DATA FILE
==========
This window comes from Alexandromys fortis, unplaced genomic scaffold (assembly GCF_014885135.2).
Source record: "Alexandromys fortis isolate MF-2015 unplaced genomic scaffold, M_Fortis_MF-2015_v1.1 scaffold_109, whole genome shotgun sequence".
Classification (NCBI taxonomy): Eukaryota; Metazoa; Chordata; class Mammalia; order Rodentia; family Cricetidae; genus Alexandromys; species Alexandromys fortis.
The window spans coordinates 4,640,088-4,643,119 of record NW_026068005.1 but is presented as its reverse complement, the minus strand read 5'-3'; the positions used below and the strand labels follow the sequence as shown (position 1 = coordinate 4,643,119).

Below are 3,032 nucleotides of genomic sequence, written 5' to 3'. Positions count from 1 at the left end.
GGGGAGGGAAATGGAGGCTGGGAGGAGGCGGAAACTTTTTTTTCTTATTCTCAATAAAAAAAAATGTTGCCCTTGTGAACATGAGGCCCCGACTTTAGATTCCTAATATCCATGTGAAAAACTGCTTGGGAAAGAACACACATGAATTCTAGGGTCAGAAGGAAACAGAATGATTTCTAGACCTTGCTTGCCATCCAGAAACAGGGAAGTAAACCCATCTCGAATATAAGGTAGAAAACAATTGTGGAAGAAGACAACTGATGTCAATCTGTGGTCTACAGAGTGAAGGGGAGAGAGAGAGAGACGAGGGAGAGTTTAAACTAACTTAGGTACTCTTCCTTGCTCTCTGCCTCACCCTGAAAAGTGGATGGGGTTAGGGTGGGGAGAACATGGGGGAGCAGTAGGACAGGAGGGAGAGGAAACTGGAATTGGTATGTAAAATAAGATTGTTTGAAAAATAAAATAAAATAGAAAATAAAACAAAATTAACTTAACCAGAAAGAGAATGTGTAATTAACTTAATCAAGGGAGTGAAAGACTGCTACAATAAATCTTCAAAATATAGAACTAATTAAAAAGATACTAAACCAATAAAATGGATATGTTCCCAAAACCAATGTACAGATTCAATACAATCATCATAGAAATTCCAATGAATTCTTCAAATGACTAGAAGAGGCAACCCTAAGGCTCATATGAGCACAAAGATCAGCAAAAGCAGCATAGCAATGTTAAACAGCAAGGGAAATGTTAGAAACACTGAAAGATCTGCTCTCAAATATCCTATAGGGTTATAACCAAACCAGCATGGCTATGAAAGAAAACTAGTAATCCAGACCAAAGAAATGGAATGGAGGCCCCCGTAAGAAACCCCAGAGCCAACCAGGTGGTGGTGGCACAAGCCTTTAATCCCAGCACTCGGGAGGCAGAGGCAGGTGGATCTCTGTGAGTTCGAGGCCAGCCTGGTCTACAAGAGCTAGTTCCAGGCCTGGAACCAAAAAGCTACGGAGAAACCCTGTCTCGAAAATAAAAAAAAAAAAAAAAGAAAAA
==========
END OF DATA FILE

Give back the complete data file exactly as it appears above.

This window comes from Alexandromys fortis, unplaced genomic scaffold (assembly GCF_014885135.2).
Source record: "Alexandromys fortis isolate MF-2015 unplaced genomic scaffold, M_Fortis_MF-2015_v1.1 scaffold_109, whole genome shotgun sequence".
Classification (NCBI taxonomy): Eukaryota; Metazoa; Chordata; class Mammalia; order Rodentia; family Cricetidae; genus Alexandromys; species Alexandromys fortis.
The window spans coordinates 4,640,088-4,643,119 of record NW_026068005.1 but is presented as its reverse complement, the minus strand read 5'-3'; the positions used below and the strand labels follow the sequence as shown (position 1 = coordinate 4,643,119).

Below are 3,032 nucleotides of genomic sequence, written 5' to 3'. Positions count from 1 at the left end.
GGGGAGGGAAATGGAGGCTGGGAGGAGGCGGAAACTTTTTTTTCTTATTCTCAATAAAAAAAAATGTTGCCCTTGTGAACATGAGGCCCCGACTTTAGATTCCTAATATCCATGTGAAAAACTGCTTGGGAAAGAACACACATGAATTCTAGGGTCAGAAGGAAACAGAATGATTTCTAGACCTTGCTTGCCATCCAGAAACAGGGAAGTAAACCCATCTCGAATATAAGGTAGAAAACAATTGTGGAAGAAGACAACTGATGTCAATCTGTGGTCTACAGAGTGAAGGGGAGAGAGAGAGAGACGAGGGAGAGTTTAAACTAACTTAGGTACTCTTCCTTGCTCTCTGCCTCACCCTGAAAAGTGGATGGGGTTAGGGTGGGGAGAACATGGGGGAGCAGTAGGACAGGAGGGAGAGGAAACTGGAATTGGTATGTAAAATAAGATTGTTTGAAAAATAAAATAAAATAGAAAATAAAACAAAATTAACTTAACCAGAAAGAGAATGTGTAATTAACTTAATCAAGGGAGTGAAAGACTGCTACAATAAATCTTCAAAATATAGAACTAATTAAAAAGATACTAAACCAATAAAATGGATATGTTCCCAAAACCAATGTACAGATTCAATACAATCATCATAGAAATTCCAATGAATTCTTCAAATGACTAGAAGAGGCAACCCTAAGGCTCATATGAGCACAAAGATCAGCAAAAGCAGCATAGCAATGTTAAACAGCAAGGGAAATGTTAGAAACACTGAAAGATCTGCTCTCAAATATCCTATAGGGTTATAACCAAACCAGCATGGCTATGAAAGAAAACTAGTAATCCAGACCAAAGAAATGGAATGGAGGCCCCCGTAAGAAACCCCAGAGCCAACCAGGTGGTGGTGGCACAAGCCTTTAATCCCAGCACTCGGGAGGCAGAGGCAGGTGGATCTCTGTGAGTTCGAGGCCAGCCTGGTCTACAAGAGCTAGTTCCAGGCCTGGAACCAAAAAGCTACGGAGAAACCCTGTCTCGAAAATAAAAAAAAAAAAAAAAGAAAAA